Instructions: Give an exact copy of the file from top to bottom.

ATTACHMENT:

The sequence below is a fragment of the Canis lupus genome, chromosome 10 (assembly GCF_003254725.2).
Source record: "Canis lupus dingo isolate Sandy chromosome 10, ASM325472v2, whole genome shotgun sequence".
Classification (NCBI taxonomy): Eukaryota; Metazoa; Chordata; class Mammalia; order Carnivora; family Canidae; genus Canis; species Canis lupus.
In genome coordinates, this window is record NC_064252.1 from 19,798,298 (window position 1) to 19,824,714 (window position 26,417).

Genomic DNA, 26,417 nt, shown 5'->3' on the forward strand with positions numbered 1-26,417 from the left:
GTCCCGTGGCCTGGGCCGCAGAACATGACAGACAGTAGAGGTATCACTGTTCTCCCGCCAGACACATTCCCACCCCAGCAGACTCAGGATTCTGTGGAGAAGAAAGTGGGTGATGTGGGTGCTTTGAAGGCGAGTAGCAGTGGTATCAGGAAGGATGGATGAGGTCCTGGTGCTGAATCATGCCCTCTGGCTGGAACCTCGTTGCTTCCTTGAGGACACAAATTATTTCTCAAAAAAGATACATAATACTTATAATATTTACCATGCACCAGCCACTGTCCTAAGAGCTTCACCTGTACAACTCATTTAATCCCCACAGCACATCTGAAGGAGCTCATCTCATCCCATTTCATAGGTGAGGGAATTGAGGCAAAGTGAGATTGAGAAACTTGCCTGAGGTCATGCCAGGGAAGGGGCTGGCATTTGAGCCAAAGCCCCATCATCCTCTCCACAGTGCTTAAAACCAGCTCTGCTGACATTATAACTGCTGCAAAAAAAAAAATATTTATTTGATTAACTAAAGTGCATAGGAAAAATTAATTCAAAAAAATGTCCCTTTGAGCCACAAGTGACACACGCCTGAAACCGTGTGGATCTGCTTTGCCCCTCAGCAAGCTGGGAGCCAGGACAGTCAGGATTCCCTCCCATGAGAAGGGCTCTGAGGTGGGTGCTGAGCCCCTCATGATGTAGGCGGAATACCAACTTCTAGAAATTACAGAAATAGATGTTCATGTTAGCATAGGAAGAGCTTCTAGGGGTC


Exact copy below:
The sequence below is a fragment of the Canis lupus genome, chromosome 10 (assembly GCF_003254725.2).
Source record: "Canis lupus dingo isolate Sandy chromosome 10, ASM325472v2, whole genome shotgun sequence".
Classification (NCBI taxonomy): Eukaryota; Metazoa; Chordata; class Mammalia; order Carnivora; family Canidae; genus Canis; species Canis lupus.
In genome coordinates, this window is record NC_064252.1 from 19,798,298 (window position 1) to 19,824,714 (window position 26,417).

Genomic DNA, 26,417 nt, shown 5'->3' on the forward strand with positions numbered 1-26,417 from the left:
GTCCCGTGGCCTGGGCCGCAGAACATGACAGACAGTAGAGGTATCACTGTTCTCCCGCCAGACACATTCCCACCCCAGCAGACTCAGGATTCTGTGGAGAAGAAAGTGGGTGATGTGGGTGCTTTGAAGGCGAGTAGCAGTGGTATCAGGAAGGATGGATGAGGTCCTGGTGCTGAATCATGCCCTCTGGCTGGAACCTCGTTGCTTCCTTGAGGACACAAATTATTTCTCAAAAAAGATACATAATACTTATAATATTTACCATGCACCAGCCACTGTCCTAAGAGCTTCACCTGTACAACTCATTTAATCCCCACAGCACATCTGAAGGAGCTCATCTCATCCCATTTCATAGGTGAGGGAATTGAGGCAAAGTGAGATTGAGAAACTTGCCTGAGGTCATGCCAGGGAAGGGGCTGGCATTTGAGCCAAAGCCCCATCATCCTCTCCACAGTGCTTAAAACCAGCTCTGCTGACATTATAACTGCTGCAAAAAAAAAAATATTTATTTGATTAACTAAAGTGCATAGGAAAAATTAATTCAAAAAAATGTCCCTTTGAGCCACAAGTGACACACGCCTGAAACCGTGTGGATCTGCTTTGCCCCTCAGCAAGCTGGGAGCCAGGACAGTCAGGATTCCCTCCCATGAGAAGGGCTCTGAGGTGGGTGCTGAGCCCCTCATGATGTAGGCGGAATACCAACTTCTAGAAATTACAGAAATAGATGTTCATGTTAGCATAGGAAGAGCTTCTAGGGGTC